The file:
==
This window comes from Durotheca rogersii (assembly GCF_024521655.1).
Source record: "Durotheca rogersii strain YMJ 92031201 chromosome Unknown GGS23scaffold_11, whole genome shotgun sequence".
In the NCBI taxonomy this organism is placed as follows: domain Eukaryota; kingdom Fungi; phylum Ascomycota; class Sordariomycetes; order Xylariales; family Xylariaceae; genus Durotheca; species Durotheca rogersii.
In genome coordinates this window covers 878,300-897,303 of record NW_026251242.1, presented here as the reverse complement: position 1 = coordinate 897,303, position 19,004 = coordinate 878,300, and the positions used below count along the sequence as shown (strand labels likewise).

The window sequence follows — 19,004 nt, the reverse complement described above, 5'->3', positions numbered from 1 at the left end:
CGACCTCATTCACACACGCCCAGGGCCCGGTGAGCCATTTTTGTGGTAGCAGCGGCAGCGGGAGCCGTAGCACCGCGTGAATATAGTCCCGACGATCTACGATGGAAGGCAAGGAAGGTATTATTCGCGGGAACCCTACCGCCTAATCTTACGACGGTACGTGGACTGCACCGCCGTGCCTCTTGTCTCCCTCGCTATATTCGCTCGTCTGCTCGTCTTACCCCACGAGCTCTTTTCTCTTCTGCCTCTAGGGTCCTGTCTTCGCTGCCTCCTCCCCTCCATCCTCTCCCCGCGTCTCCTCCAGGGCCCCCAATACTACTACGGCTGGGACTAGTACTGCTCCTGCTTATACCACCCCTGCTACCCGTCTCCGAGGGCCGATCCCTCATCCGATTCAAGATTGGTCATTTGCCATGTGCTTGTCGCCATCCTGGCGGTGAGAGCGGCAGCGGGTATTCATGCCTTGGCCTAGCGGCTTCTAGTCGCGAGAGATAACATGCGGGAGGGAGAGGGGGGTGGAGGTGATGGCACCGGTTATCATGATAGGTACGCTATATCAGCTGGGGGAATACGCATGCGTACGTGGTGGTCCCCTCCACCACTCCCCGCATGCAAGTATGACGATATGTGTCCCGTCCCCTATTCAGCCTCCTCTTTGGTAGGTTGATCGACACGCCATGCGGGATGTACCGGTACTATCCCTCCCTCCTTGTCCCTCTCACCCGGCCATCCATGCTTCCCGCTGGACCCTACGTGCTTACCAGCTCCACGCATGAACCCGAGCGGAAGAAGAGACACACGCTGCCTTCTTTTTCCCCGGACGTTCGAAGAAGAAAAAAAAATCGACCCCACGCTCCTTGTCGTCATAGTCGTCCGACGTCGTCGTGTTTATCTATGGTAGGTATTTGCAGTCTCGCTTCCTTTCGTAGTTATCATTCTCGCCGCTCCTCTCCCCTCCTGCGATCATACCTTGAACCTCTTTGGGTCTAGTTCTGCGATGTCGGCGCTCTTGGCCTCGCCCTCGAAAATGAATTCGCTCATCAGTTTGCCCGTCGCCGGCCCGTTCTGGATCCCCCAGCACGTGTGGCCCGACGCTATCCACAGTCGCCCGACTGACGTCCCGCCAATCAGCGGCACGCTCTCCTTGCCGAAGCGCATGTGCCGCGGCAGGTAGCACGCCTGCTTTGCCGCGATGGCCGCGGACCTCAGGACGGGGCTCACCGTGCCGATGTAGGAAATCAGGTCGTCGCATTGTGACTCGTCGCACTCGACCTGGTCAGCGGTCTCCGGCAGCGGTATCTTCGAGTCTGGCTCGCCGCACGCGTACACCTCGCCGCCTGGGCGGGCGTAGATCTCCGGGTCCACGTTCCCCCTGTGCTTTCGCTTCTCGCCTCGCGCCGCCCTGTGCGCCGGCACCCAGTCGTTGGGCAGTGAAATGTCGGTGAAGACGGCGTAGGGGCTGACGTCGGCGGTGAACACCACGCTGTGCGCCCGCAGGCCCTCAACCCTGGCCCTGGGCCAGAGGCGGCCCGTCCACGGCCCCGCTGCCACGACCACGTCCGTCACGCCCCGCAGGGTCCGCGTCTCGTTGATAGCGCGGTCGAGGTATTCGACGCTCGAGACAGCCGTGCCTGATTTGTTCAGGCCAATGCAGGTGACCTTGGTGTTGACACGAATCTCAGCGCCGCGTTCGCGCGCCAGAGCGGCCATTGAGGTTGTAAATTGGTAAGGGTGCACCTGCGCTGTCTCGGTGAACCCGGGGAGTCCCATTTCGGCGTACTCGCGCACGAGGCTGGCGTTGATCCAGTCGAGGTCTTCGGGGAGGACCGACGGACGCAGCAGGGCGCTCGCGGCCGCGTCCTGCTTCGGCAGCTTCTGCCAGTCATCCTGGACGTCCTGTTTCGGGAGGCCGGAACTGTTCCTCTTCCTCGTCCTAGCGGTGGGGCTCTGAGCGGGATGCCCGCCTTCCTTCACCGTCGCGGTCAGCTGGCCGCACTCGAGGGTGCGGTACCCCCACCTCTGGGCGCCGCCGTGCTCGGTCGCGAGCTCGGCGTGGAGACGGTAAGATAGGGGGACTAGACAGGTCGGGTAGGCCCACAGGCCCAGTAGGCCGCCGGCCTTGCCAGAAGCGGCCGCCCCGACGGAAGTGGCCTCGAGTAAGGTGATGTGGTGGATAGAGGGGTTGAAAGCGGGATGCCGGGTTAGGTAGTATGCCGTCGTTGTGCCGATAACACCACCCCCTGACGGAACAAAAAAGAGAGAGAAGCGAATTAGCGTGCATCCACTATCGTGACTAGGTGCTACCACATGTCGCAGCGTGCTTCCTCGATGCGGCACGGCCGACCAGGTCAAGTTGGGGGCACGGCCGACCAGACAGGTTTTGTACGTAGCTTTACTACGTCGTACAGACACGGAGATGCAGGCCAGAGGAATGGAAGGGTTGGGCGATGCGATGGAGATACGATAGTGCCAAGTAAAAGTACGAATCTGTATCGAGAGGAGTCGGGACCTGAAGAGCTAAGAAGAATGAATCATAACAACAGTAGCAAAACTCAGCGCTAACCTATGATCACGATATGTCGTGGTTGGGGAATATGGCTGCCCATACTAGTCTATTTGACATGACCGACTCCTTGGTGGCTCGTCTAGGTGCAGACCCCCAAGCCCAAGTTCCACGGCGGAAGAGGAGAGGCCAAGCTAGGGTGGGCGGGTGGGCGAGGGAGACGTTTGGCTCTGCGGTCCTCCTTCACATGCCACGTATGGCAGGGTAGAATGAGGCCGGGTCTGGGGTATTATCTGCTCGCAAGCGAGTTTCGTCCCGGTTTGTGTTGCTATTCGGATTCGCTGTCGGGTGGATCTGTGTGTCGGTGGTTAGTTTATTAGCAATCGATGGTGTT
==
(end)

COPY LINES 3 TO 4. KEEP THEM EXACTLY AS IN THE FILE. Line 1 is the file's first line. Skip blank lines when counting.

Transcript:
In the NCBI taxonomy this organism is placed as follows: domain Eukaryota; kingdom Fungi; phylum Ascomycota; class Sordariomycetes; order Xylariales; family Xylariaceae; genus Durotheca; species Durotheca rogersii.
In genome coordinates this window covers 878,300-897,303 of record NW_026251242.1, presented here as the reverse complement: position 1 = coordinate 897,303, position 19,004 = coordinate 878,300, and the positions used below count along the sequence as shown (strand labels likewise).